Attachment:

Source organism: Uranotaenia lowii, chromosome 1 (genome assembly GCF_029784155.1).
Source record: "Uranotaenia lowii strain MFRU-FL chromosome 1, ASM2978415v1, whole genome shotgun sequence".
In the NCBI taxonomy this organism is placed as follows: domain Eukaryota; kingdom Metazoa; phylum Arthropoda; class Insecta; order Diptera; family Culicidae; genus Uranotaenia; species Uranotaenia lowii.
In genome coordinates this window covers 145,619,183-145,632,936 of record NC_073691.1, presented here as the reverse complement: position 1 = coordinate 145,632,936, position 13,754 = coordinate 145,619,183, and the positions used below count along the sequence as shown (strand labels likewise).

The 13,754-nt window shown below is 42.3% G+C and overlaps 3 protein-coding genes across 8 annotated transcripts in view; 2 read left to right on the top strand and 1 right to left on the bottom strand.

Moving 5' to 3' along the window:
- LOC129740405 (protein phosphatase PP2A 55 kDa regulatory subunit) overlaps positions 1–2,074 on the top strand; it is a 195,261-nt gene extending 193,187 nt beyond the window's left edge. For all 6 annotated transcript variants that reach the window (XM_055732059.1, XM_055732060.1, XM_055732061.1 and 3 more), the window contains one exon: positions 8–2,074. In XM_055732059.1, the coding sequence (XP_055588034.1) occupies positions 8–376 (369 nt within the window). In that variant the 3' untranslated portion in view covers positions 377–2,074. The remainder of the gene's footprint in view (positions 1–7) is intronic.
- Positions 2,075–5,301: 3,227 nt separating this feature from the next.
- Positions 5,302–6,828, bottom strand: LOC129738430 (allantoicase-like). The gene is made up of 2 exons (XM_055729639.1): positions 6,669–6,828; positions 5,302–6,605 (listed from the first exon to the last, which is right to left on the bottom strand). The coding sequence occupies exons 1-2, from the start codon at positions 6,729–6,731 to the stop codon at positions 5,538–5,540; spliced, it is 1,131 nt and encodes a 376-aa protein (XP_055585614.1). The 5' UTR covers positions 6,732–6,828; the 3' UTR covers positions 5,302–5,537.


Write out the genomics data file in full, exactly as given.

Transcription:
Source organism: Uranotaenia lowii, chromosome 1 (genome assembly GCF_029784155.1).
Source record: "Uranotaenia lowii strain MFRU-FL chromosome 1, ASM2978415v1, whole genome shotgun sequence".
In the NCBI taxonomy this organism is placed as follows: domain Eukaryota; kingdom Metazoa; phylum Arthropoda; class Insecta; order Diptera; family Culicidae; genus Uranotaenia; species Uranotaenia lowii.
In genome coordinates this window covers 145,619,183-145,632,936 of record NC_073691.1, presented here as the reverse complement: position 1 = coordinate 145,632,936, position 13,754 = coordinate 145,619,183, and the positions used below count along the sequence as shown (strand labels likewise).

The 13,754-nt window shown below is 42.3% G+C and overlaps 3 protein-coding genes across 8 annotated transcripts in view; 2 read left to right on the top strand and 1 right to left on the bottom strand.

Moving 5' to 3' along the window:
- LOC129740405 (protein phosphatase PP2A 55 kDa regulatory subunit) overlaps positions 1–2,074 on the top strand; it is a 195,261-nt gene extending 193,187 nt beyond the window's left edge. For all 6 annotated transcript variants that reach the window (XM_055732059.1, XM_055732060.1, XM_055732061.1 and 3 more), the window contains one exon: positions 8–2,074. In XM_055732059.1, the coding sequence (XP_055588034.1) occupies positions 8–376 (369 nt within the window). In that variant the 3' untranslated portion in view covers positions 377–2,074. The remainder of the gene's footprint in view (positions 1–7) is intronic.
- Positions 2,075–5,301: 3,227 nt separating this feature from the next.
- Positions 5,302–6,828, bottom strand: LOC129738430 (allantoicase-like). The gene is made up of 2 exons (XM_055729639.1): positions 6,669–6,828; positions 5,302–6,605 (listed from the first exon to the last, which is right to left on the bottom strand). The coding sequence occupies exons 1-2, from the start codon at positions 6,729–6,731 to the stop codon at positions 5,538–5,540; spliced, it is 1,131 nt and encodes a 376-aa protein (XP_055585614.1). The 5' UTR covers positions 6,732–6,828; the 3' UTR covers positions 5,302–5,537.